Diverticular disease

What is diverticular disease?

Diverticular disease is a general term used to describe three conditions that can affect the large intestine: diverticulosis, diverticular disease and diverticulitis. The condition is characterized by the presence of diverticula in the lining of the intestine due to an increase in intraluminal pressure. Diverticula are small sacs or bulges that appear on the lining of the colon wall.

 

  • Diverticulosis — Most people who have diverticula along the lining of their intestine do not present with symptoms, but some can. Most people will only know they have them after having a scan in the area for other reasons. This is called diverticulosis.
  • Diverticular disease — If these sacs start to produce symptoms, such as pain in the lower abdomen, then the condition is categorised as diverticular disease.
  • Diverticulitis — If the diverticula become infected and inflamed, and you present with much more serious symptoms like pain, chills and fever, then this is called diverticulitis.

 

What are the symptoms of diverticular disease?

Symptoms of diverticular disease include:

  • Pain in the abdomen, which tends to get worse when you eat or shortly afterwards
  • Diarrhoea
  • Constipation
  • Blood in the stool

 

 

If the diverticula become infected and inflammation occurs, which is known as diverticulitis, then symptoms may include:

 

 

How is diverticular disease diagnosed?

Your doctor will listen to your symptoms, check your medical history and then may need to take some tests such as a blood test. You might also have to have a colonoscopy and a CT scan done. Irritable bowel syndrome, coeliac disease and bowel cancer need to be ruled out before making a diagnosis as they can have very similar symptoms.

 

What causes diverticular disease?

It isn’t known exactly why diverticular disease occurs, but it is often associated with your age, diet, lifestyle and genetics. A low fibre diet is thought to be one of the main causes, as well as old age where the walls of the intestine become weaker from the pressure of hard stools passing through and causing diverticula to form.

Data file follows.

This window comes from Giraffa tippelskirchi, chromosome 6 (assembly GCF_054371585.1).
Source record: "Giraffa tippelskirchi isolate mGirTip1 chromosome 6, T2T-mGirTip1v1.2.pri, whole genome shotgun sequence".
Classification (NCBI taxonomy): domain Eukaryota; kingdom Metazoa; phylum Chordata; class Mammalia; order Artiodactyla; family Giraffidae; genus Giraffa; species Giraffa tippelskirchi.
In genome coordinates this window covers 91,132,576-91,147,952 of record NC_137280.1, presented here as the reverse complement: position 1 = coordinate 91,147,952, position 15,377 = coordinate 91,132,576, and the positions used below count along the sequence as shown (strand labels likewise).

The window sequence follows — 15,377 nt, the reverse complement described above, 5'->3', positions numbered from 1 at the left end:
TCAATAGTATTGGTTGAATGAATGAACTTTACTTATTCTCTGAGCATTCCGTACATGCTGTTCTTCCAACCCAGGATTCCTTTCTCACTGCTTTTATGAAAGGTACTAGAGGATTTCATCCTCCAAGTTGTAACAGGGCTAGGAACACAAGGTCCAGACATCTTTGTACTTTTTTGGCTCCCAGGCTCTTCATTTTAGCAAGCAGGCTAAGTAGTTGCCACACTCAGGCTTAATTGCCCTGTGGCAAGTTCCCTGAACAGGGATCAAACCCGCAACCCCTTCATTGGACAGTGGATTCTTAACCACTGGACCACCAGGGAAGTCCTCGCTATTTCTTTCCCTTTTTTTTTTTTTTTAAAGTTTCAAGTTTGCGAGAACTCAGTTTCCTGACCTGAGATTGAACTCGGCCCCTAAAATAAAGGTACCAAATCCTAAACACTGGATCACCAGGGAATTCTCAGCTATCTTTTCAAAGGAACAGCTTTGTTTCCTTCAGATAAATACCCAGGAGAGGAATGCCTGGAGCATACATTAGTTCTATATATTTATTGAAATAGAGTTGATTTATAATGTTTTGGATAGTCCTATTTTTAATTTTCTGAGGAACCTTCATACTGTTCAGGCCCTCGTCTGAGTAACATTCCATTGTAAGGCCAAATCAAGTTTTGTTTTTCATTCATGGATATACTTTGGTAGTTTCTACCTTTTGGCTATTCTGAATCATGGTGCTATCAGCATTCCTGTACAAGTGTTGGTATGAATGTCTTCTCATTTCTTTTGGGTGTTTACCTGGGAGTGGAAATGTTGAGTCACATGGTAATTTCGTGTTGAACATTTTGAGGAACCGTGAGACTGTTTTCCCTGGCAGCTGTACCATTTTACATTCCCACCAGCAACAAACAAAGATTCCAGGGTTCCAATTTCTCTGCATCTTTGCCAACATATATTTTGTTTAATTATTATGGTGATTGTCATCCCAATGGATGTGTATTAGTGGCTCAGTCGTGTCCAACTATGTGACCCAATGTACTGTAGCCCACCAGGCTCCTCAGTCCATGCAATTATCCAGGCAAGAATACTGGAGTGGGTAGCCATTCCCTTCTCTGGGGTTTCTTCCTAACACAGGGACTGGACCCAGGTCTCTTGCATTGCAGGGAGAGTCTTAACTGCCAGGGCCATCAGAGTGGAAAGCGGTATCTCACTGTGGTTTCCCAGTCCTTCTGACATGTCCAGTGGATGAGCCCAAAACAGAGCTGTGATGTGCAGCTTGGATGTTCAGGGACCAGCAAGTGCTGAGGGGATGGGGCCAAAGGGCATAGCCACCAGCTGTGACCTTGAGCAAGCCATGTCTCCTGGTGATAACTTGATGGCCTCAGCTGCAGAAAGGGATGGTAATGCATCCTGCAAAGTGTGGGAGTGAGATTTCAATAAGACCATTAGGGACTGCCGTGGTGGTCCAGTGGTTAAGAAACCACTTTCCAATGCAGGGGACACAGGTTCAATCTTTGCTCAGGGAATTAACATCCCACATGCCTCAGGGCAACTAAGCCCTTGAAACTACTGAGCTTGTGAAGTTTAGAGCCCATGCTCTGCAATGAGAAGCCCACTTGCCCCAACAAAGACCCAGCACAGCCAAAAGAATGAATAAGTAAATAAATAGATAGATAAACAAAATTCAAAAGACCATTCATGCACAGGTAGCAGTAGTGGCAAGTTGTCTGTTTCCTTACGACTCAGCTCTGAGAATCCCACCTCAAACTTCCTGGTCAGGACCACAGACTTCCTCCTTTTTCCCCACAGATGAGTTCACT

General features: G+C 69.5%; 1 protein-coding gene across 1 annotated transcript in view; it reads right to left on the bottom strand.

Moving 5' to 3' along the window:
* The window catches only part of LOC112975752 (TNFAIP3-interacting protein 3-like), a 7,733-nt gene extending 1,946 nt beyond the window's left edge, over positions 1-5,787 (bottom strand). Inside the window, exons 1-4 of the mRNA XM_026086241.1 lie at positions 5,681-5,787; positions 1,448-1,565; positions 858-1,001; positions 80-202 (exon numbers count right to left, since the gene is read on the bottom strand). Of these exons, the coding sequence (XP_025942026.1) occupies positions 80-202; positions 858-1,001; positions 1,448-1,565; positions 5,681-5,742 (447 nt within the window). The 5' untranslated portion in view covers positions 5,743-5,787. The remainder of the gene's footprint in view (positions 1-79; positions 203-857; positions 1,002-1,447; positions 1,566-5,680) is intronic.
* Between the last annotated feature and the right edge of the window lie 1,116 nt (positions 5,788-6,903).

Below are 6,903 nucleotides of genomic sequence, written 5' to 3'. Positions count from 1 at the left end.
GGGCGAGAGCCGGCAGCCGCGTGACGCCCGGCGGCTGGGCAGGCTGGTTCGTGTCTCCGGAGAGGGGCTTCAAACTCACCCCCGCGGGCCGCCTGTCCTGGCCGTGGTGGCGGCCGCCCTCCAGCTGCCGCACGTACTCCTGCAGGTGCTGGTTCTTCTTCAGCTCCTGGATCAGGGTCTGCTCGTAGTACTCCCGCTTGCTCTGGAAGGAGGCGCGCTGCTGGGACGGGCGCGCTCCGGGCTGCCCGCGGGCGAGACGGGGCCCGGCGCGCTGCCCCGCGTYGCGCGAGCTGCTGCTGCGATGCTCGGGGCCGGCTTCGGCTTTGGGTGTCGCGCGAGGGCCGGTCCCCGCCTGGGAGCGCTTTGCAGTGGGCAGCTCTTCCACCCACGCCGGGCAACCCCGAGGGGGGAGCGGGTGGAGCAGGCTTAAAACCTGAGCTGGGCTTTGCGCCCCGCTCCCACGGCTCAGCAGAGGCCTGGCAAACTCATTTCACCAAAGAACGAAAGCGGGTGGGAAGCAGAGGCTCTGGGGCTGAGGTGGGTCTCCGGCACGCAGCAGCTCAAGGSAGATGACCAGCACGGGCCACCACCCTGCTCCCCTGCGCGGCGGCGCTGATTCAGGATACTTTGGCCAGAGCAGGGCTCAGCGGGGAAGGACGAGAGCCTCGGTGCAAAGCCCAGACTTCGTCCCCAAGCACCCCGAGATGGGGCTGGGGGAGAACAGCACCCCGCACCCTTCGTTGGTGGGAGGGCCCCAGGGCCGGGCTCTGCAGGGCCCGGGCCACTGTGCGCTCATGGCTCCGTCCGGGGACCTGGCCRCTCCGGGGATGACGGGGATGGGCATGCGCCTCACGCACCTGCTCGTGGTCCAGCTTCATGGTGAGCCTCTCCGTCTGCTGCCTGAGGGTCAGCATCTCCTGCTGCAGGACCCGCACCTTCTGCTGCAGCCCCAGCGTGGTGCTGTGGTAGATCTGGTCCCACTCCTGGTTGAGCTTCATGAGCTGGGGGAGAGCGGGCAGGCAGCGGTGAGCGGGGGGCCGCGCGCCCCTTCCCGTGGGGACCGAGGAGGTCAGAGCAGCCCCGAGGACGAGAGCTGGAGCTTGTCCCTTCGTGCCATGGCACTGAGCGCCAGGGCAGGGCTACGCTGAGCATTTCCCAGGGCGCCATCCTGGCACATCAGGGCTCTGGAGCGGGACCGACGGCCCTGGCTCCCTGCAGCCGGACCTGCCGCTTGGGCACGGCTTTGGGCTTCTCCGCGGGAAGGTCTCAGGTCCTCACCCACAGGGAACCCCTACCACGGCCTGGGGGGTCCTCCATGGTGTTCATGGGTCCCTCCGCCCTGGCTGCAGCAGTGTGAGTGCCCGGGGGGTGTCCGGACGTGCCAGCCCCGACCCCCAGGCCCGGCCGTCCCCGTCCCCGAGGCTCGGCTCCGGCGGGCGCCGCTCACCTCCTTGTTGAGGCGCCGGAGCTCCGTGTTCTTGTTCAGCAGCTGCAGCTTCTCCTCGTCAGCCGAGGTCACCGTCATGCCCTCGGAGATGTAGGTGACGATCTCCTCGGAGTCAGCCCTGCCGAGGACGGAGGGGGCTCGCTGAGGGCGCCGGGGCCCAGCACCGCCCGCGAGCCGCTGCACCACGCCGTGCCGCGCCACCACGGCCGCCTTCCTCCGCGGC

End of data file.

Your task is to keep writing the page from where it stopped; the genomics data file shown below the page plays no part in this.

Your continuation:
How is diverticular disease treated?

To treat diverticular disease you will need to adjust your diet. This includes eating more fibre and drinking plenty of fluids. Adults should aim to eat at least 30g of fibre today. Sources of fibre can be found in:

 

  • fresh fruits
  • dried fruits
  • vegetables
  • beans and pulses
  • nuts
  • cereals
  • starchy foods

 

You should gradually increase your fibre intake over a couple of weeks. Your doctor may also suggest you take pain killers to help with any stomach pains, and in rare cases, you may need to take medication, such as laxatives, for a few days to help with constipation and diarrhoea.

 

How is diverticulitis treated?

Treating diverticulitis involves adjusting your diet and taking antibiotics. For the first few days, you should stick to a fluid-only diet until your symptoms ease. When recovering, you should try to avoid eating too much fibre to help your digestive system rest. Once your symptoms have disappeared completely, you should return to eating a high-fibre diet as mentioned before.

 

You will usually be prescribed antibiotics to help fight the infection and you can also take painkillers to ease any discomfort. You should avoid ibuprofen and aspirin as this can upset your stomach further.

 

When is surgery needed?

In very rare cases, you may need to go to the hospital and undergo surgery. This involves removing the infected part of the intestine known as a colectomy. It is usually carried out if you have fistulas, peritonitis or a block in the intestines. After surgery, some people need a temporary or permanent colostomy.

 

What complications could occur?

Although it is rare, the most common complication of diverticulitis is developing an abscess. To treat this, percutaneous drainage is done by a radiologist.